Statement of Sandra Strickland
Senate Committee on Veteran’s Affairs
March 14, 2012
Thank you for the opportunity to share my journey to homelessness. I hope that through my shared experience, it will enlighten society’s perspective of what homelessness “looks” like, give a voice to this silent epidemic that plagues our society, and spark an urgency to end homelessness by developing a process to empower a homeless person with the resources and assistance that they need, instead of providing quick-fix remedies that only enable their homelessness.
My name is Sandra Strickland. I was born in Gulfport, MS and I am a homeless 43 year-old African-American female, Army Veteran. I currently reside in Fairfax, Virginia in a transitional home operated by Final Salute, Inc.….a non-profit organization whose mission is to provide homeless female Veterans with safe and suitable housing. I am a mother of 4 wonderful children ages 22, 21, 8, and 6, and I am currently separated from my spouse, who is also an Army Veteran.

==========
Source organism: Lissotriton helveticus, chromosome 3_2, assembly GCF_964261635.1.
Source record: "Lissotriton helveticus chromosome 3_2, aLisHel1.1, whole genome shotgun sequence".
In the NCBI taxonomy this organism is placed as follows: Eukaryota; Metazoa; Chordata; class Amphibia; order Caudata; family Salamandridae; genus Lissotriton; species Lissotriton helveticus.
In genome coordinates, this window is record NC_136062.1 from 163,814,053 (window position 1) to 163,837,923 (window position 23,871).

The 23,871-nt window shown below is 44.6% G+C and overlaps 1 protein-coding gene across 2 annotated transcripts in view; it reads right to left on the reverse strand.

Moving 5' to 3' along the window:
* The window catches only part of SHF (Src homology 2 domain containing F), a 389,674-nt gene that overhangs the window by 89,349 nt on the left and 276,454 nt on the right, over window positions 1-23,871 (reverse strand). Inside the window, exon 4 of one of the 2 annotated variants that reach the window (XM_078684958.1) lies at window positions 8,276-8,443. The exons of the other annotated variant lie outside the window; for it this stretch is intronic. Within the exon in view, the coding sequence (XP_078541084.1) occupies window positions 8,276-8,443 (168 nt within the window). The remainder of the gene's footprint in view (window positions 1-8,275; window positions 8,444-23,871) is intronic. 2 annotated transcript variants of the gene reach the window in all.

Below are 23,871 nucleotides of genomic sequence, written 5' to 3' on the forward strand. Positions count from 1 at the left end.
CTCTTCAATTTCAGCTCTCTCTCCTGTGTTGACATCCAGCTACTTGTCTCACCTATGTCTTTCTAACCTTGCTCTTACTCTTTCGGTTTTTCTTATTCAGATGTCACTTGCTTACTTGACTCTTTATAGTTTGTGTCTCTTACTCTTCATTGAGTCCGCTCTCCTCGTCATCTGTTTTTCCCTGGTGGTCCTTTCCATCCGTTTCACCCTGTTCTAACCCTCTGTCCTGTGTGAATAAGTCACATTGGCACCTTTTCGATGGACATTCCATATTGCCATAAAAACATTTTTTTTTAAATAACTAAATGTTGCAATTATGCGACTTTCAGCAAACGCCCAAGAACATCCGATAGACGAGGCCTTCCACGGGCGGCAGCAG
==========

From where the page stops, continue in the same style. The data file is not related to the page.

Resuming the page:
I joined the Army after graduating high school in June 1986, and was sent to Ft. Jackson, SC to complete Basic Training, as well as Advanced Individualized Training (AIT) for the Administrative Assistant (71L). Upon completion of AIT, I went to my first duty station in Kitzingen, Germany and served as my company’s Personnel Administration Center (PAC), and later as the Executive Secretary for the Battalion Commander, who personally requested that I be assigned to this position. After leaving Germany, I was stationed at Ft. Hood, TX where I was assigned to the Transportation Motor Pool and assisted in the deployment of soldiers going to and returning from Operation Desert Storm.